New scanner will aid patient treatment at Royal Lancaster Infirmary

Front row from left: Alistair Piggot (Siemens health care), Helen Bell (CT/MR radiographer, Anothai Chareunsy, Sharon Timperley (head of radiology). Second row: Clare Anderson (CT/MR radiographer), Liz Hanley, lead CT/MR radiographer), Claire Alexander (divisional manager), Dr Janet Lavelle (consultant radiologist and clinical director), Debbie Crawford (imaging services manager). Back wow: Pearse Butler (chairman), Dr Robin  Proctor (consultant radiologist and clinical lead).
Front row from left: Alistair Piggot (Siemens health care), Helen Bell (CT/MR radiographer, Anothai Chareunsy, Sharon Timperley (head of radiology). Second row: Clare Anderson (CT/MR radiographer), Liz Hanley, lead CT/MR radiographer), Claire Alexander (divisional manager), Dr Janet Lavelle (consultant radiologist and clinical director), Debbie Crawford (imaging services manager). Back wow: Pearse Butler (chairman), Dr Robin Proctor (consultant radiologist and clinical lead).
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A new £1m scanner which will help with the diagnosis and treatment of acute and chronic conditions has been officially unveiled at the Royal Lancaster Infirmary.

Pearse Butler, chairman of University Hospitals of Morecambe Bay NHS Foundation Trust, cut the ribbon to launch the Siemens Aera 1.5 T Magnetic Resonance (MR) scanner will be used by staff in the Radiology Department in a newly designed MR scanner suite.

The new suite provides a relaxing environment for MR patients and has been designed with a dedicated in patient area and other patient facilities to ensure we offer patient centred care.

The scannerwill be used by about 140 patients per week. The demand for MR continues to increase year on year and this new facility will provide reliable, high quality diagnostic imaging.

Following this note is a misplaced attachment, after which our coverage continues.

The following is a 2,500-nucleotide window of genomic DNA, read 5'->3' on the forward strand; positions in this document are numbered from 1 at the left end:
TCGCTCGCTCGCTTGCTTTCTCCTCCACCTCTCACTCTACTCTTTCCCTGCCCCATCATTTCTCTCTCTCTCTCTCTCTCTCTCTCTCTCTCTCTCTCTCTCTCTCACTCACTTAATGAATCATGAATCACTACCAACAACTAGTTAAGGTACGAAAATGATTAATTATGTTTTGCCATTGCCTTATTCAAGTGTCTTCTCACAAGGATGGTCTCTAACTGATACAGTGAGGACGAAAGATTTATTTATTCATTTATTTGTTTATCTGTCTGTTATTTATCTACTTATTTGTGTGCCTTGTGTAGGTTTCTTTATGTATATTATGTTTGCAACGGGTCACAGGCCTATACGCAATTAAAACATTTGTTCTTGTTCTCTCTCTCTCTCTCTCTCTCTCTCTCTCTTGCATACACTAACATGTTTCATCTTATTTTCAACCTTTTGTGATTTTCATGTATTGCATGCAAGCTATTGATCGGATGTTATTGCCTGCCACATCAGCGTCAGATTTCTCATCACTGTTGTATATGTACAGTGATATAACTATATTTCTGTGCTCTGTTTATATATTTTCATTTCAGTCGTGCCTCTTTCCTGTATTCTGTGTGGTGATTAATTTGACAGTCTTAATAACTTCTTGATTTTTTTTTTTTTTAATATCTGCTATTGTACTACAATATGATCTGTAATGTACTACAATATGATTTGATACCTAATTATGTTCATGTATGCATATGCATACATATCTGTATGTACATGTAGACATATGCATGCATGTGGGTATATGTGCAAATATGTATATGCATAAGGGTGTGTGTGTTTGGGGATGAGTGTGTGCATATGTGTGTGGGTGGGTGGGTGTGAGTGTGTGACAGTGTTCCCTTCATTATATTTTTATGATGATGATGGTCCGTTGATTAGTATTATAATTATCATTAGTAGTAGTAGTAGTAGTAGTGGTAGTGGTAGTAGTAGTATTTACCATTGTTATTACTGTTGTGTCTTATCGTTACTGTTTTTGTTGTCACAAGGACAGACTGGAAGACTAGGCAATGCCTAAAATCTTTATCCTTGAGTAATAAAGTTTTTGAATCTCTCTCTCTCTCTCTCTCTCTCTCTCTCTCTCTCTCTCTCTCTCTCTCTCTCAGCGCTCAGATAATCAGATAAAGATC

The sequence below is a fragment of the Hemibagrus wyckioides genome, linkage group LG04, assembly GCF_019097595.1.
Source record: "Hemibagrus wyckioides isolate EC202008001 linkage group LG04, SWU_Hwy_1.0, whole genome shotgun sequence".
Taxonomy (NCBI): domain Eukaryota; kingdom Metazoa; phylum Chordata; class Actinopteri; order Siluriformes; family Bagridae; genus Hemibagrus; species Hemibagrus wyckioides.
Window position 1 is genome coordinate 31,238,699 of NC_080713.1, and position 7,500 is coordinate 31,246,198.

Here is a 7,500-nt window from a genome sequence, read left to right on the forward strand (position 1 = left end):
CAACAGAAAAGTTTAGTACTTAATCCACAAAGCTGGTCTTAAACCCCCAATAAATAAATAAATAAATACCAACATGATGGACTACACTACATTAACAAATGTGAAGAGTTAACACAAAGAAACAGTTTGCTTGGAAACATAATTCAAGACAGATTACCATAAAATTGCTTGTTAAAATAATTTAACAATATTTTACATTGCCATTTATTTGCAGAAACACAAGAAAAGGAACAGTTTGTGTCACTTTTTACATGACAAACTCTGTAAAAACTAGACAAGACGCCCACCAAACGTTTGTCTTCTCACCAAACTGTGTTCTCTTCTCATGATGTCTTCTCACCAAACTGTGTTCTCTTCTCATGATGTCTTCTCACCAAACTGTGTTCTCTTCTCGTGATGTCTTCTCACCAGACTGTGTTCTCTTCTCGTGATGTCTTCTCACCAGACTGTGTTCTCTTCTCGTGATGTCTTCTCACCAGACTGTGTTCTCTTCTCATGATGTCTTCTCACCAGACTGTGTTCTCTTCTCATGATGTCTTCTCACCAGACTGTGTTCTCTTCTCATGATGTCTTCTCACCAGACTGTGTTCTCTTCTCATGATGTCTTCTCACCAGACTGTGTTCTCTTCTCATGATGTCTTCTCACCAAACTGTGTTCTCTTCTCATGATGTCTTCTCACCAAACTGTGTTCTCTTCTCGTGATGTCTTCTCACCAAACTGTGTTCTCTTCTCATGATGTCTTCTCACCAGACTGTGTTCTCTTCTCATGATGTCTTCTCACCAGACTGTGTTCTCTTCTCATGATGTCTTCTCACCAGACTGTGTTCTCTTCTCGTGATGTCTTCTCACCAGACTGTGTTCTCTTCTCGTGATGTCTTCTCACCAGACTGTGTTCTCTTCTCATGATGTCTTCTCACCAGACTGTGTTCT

Mr Butler said: “I am absolutely delighted to be opening this new scanner, which will be a wonderful addition to our services at the RLI and a great facility for our patients.”

The MR scanner has a large bore, which means it is a wider opening so is better for claustrophobic patients.

It also has an in inbuilt radio to help relax patients during their scans, as well as other equipment features help reduce manual handling for staffusing the scanner.

Anothai Chareunsy, a recent patient at the RLI who underwent a scan with the new machine, said: “I had a scan many years ago and I was pleasantly surprised by how much better my experience in this new scanner was.”

Sharon Timperley, head of radiology, said: “This new facility is a great addition to the Radiology Department at the RLI.

“The scanner has up to date technology which will provide better quality images to optimise diagnosis and support the clinical decision making process.

“It has a faster patient set up and is quieter than the previous scanner therefore improving the overall patient experience.”